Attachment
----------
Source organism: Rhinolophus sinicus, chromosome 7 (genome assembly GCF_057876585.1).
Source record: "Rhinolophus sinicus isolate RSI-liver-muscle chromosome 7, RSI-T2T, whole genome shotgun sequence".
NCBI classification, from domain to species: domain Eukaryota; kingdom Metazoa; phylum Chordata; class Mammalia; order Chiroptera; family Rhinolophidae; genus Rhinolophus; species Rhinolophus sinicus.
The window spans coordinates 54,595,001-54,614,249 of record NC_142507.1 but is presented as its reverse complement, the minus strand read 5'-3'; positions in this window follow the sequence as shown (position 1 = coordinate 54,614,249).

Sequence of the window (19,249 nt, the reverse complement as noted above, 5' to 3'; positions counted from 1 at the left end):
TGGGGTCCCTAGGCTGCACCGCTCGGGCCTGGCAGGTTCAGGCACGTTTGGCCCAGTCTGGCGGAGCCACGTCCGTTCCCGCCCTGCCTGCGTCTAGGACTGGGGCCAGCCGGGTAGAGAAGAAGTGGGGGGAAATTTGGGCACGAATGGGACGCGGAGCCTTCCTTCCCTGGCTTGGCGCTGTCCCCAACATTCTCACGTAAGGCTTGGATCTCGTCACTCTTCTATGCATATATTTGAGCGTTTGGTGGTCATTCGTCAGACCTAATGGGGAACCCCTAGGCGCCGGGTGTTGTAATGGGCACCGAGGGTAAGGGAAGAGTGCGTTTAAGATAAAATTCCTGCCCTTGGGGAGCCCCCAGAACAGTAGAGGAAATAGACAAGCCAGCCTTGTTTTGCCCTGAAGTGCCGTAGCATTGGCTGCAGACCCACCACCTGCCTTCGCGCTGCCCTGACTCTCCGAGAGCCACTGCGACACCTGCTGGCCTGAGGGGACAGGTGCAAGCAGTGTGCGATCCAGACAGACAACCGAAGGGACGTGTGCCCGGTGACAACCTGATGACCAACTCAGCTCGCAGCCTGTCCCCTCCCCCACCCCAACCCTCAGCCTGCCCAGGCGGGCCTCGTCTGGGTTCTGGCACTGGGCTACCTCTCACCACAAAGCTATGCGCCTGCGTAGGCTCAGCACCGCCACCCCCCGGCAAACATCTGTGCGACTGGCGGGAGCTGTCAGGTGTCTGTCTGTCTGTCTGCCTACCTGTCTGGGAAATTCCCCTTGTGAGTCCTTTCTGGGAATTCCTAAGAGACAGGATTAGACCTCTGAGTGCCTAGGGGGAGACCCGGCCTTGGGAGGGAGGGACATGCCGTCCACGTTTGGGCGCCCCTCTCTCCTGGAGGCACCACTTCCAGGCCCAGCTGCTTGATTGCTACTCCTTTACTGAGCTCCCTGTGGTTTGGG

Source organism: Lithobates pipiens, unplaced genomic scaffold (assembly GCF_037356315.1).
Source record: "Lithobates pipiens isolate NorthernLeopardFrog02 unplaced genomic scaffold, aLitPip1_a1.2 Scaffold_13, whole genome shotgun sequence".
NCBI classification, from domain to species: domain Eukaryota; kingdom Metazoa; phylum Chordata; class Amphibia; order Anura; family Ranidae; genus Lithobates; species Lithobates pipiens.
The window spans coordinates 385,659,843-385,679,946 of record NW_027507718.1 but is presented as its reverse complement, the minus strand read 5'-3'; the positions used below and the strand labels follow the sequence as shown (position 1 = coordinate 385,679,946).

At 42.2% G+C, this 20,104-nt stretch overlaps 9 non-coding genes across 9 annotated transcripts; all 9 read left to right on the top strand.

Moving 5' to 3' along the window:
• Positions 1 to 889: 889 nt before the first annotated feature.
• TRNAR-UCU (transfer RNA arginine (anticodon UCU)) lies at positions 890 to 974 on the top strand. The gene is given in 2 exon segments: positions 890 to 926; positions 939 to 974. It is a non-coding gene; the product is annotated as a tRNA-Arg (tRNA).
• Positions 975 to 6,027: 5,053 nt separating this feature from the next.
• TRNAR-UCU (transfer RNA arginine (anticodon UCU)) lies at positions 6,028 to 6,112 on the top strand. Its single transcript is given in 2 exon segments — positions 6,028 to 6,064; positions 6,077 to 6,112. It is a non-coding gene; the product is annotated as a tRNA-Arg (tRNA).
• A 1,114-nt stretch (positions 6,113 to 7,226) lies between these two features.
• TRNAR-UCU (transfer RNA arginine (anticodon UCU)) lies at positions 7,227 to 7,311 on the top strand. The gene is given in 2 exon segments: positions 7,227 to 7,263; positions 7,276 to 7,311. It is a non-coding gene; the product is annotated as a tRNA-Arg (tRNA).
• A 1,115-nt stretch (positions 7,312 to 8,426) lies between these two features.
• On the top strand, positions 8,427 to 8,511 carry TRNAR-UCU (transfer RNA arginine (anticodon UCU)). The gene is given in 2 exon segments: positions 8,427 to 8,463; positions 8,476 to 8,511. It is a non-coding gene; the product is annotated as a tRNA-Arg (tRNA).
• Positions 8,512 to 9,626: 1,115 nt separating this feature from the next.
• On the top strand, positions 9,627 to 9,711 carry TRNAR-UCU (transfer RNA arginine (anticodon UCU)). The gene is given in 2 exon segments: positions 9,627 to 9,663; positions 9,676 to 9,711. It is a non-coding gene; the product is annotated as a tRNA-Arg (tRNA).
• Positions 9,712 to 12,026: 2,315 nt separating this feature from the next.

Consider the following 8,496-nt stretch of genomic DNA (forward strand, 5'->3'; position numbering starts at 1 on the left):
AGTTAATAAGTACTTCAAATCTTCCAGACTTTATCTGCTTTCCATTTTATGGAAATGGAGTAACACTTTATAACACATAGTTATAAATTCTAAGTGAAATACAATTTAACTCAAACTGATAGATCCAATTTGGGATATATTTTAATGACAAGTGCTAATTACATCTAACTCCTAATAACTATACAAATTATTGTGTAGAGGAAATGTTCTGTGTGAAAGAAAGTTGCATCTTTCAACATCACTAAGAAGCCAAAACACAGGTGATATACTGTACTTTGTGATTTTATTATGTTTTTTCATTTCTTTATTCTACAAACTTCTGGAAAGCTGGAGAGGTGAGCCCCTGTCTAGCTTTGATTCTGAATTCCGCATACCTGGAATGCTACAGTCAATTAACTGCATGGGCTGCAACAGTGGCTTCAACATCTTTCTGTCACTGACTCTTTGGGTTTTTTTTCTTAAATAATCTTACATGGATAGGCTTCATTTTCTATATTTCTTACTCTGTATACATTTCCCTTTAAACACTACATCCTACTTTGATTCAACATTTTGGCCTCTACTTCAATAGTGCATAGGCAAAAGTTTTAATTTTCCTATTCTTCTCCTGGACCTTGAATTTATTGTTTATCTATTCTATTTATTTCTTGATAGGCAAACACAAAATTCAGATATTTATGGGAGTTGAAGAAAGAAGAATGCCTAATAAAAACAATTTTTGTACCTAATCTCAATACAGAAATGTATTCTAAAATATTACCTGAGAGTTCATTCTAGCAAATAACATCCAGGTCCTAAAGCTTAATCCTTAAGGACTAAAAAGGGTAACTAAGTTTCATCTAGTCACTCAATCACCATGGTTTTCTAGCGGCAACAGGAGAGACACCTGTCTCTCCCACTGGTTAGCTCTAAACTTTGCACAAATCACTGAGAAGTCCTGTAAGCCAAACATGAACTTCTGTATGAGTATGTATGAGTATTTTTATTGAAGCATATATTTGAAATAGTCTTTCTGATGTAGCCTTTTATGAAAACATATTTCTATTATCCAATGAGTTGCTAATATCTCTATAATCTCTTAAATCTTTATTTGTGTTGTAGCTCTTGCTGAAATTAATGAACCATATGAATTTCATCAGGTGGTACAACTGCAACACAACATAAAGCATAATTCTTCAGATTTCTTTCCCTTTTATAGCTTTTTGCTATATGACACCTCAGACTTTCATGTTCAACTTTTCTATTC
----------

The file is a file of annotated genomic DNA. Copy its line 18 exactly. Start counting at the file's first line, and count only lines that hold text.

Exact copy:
• TRNAR-UCU (transfer RNA arginine (anticodon UCU)) lies at positions 7,227 to 7,311 on the top strand. The gene is given in 2 exon segments: positions 7,227 to 7,263; positions 7,276 to 7,311. It is a non-coding gene; the product is annotated as a tRNA-Arg (tRNA).